LOUISVILLE, Ky. (WDRB) – In the wake of his team’s 45-10 loss to No. 3 Clemson on Saturday, University of Louisville coach Scott Satterfield preached two things to his players: Optimism and realism.
Given the opportunities it had in the game, the score should have been closer. More on that in a minute. Satterfield had an immediate message for his players in the locker room after the game – bounce back in a hurry.
“I told our guys in the locker room, that’s life,” Satterfield said. “Life’s going to throw a lot of things at you. You’re going to have some adversity. This was a big bump in the road today. But you can’t put your head down. You can’t start pointing fingers. What you’ve got to do is put your big boy pants on and come back to work tomorrow. Let’s go, let’s get this thing going. Let’s correct our mistakes and then let’s put our focus on Virginia. And that’s what it’s got to be.”
These are players who know adversity. All you have to do is roll the tape from last season to see it. And if they know anything about adversity, it’s that it can snowball on you. Saturday’s game was another example.
And yet, even in this lopsided loss, Louisville’s players and coaches can look back and see multiple golden opportunities. Games – and if you want to go with Satterfield’s own comparison, life itself – present chances here and there, and if you miss those moments, you likely miss your opportunity.
Louisville picked off Clemson quarterback Trevor Lawrence twice in the first quarter. It drove 34 yards in six plays, to the Clemson 41, on its first drive, then saw Clemson win a jump ball on a pass to Tutu Atwell in the end zone.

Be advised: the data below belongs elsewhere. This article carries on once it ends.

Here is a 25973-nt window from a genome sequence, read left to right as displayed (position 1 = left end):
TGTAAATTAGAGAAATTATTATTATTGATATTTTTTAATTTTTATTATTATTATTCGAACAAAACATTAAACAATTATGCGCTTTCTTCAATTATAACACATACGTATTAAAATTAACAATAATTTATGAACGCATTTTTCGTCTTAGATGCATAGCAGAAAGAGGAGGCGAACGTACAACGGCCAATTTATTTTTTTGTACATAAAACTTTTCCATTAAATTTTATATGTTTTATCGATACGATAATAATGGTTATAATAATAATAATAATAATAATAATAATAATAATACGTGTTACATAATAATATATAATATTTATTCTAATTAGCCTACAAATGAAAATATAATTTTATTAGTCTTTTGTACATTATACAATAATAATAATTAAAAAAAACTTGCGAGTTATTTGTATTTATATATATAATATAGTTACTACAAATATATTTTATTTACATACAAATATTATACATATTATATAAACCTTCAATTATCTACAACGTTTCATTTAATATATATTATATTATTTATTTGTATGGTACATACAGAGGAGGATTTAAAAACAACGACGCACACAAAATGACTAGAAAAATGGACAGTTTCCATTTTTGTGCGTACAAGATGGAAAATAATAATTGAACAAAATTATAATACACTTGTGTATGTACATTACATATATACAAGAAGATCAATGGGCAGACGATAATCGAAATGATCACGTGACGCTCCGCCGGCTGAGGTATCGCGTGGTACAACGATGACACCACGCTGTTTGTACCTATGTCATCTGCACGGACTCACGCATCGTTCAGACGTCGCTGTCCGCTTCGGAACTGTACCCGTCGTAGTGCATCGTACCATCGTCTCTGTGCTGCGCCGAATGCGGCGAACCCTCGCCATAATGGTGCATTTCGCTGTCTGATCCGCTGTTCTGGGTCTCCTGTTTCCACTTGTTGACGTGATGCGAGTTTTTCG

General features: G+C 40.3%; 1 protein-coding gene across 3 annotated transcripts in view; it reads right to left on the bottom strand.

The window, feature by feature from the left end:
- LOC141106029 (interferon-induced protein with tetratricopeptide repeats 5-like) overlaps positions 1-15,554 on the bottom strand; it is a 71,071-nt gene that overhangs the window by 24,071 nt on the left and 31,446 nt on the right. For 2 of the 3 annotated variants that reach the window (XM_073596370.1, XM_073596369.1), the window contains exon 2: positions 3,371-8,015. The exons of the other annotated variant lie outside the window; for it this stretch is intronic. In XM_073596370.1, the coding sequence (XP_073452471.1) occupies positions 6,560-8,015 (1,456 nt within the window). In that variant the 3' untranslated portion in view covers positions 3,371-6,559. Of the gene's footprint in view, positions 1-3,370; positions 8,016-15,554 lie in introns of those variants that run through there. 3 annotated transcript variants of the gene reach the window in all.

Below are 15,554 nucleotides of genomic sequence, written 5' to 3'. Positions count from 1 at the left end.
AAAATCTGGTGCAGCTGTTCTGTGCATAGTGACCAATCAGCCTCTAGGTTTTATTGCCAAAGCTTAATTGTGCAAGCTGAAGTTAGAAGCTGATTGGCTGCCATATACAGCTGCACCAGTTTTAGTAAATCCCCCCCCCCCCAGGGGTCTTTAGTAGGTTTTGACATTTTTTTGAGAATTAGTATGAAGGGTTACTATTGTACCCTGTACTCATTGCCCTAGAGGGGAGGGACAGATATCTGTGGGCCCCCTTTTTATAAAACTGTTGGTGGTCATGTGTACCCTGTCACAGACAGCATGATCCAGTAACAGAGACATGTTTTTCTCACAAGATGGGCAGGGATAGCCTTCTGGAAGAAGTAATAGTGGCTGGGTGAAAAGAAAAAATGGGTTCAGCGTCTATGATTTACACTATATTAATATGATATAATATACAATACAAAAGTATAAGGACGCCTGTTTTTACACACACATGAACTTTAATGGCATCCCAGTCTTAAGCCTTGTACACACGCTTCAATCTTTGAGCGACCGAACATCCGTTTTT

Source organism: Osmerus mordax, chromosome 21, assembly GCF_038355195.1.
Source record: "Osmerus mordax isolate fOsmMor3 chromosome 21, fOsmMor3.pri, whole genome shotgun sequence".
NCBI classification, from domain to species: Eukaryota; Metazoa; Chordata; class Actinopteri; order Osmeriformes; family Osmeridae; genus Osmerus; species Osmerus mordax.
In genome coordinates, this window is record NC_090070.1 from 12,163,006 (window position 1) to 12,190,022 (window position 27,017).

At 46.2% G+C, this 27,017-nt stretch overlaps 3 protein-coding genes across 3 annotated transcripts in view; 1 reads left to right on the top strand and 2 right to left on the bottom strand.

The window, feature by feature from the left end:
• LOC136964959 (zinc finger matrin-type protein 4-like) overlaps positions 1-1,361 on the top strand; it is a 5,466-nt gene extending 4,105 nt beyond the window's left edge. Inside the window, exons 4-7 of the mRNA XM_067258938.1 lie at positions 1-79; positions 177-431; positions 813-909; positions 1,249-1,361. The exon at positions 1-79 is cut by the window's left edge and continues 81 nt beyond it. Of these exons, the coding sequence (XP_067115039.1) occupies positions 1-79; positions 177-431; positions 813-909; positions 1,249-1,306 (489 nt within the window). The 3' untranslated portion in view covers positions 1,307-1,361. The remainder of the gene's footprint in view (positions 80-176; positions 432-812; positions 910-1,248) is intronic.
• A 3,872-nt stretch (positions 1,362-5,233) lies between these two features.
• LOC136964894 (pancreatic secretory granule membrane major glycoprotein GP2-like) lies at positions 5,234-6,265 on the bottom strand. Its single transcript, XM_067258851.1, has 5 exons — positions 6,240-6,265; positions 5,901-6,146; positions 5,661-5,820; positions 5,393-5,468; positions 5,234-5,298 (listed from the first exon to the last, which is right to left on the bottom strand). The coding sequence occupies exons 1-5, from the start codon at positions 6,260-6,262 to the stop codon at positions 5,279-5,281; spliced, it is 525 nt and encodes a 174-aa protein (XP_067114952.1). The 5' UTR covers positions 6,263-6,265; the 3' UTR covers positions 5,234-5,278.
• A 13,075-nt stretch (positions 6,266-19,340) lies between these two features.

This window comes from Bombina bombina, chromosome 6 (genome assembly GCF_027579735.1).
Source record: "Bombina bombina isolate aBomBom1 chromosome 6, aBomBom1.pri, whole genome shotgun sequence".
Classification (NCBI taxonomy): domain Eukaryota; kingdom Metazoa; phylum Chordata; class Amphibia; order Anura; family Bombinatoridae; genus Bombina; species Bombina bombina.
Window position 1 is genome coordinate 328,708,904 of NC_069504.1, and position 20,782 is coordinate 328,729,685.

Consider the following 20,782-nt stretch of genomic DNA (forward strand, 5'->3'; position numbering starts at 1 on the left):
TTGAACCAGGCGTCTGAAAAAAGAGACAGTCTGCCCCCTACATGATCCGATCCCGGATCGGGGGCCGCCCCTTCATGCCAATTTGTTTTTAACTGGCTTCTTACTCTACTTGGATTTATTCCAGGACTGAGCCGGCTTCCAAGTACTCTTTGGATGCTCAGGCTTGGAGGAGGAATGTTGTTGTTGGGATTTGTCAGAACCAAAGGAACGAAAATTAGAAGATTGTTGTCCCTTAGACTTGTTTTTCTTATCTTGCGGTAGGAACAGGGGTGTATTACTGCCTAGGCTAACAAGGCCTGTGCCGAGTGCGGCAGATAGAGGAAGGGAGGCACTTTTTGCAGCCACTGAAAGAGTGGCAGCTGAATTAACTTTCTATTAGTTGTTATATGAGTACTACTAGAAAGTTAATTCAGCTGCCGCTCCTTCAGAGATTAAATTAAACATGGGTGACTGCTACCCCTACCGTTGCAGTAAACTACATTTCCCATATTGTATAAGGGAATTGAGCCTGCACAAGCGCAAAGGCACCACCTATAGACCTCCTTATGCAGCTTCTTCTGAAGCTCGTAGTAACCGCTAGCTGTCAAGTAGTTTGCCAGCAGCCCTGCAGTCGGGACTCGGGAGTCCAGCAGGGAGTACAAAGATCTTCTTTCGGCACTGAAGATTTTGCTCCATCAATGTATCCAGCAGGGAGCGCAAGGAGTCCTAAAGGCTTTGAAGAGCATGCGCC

Louisville lost a fumble in the first quarter, and when Clemson muffed a punt at its own 8 and the ball rolled into the end zone midway through the quarter, couldn’t find a way to pounce on it for a touchdown, and the Tigers instead recovered for a touchback.
Midway through the second quarter, Evan Conley hit Atwell right in the hands on a deep route, but Atwell couldn’t come up with a reception that had touchdown written all over it.
When you play a team of Clemson’s caliber and get those kinds of chances, you have to cash in. When you don’t, as Louisville found out Saturday, eventually you’re going to be the one paying.
“We’ve been hitting a lot of big plays throughout the season this year, and had some opportunities in this game, did not convert on them and you’ve got to, when you play a team like Clemson,” Satterfield said. “You’re not going to have so many opportunities and you’ve got to make the most of those. And we were not able to do that. . . . Who knows what would have happened in the second half, but we didn’t make enough plays (early). Whether you call them mistakes or not making the play, some of those were not making the right read, whether the throw is off or the catch. Those are the kinds of plays you’ve got to be able to make..”
Despite all that, Louisville still trailed only 10-3 when it got the ball with 2:25 left until the half. Handle that drive right, and at worst you’re going into the half down by a touchdown.
Instead, after completing a pass to start the drive, it drew a holding call, stopping the clock, and after that instead of keeping the ball on the ground to force Clemson to burn its remaining two timeouts, it threw an incomplete pass to stop the clock again, then Clemson called a timeout after a sack. Louisville wound up punting the ball back to Clemson with 1:05 left in the half, using only 1:20 of clock time, and the Tigers drove to a touchdown that made it 17-3 at half.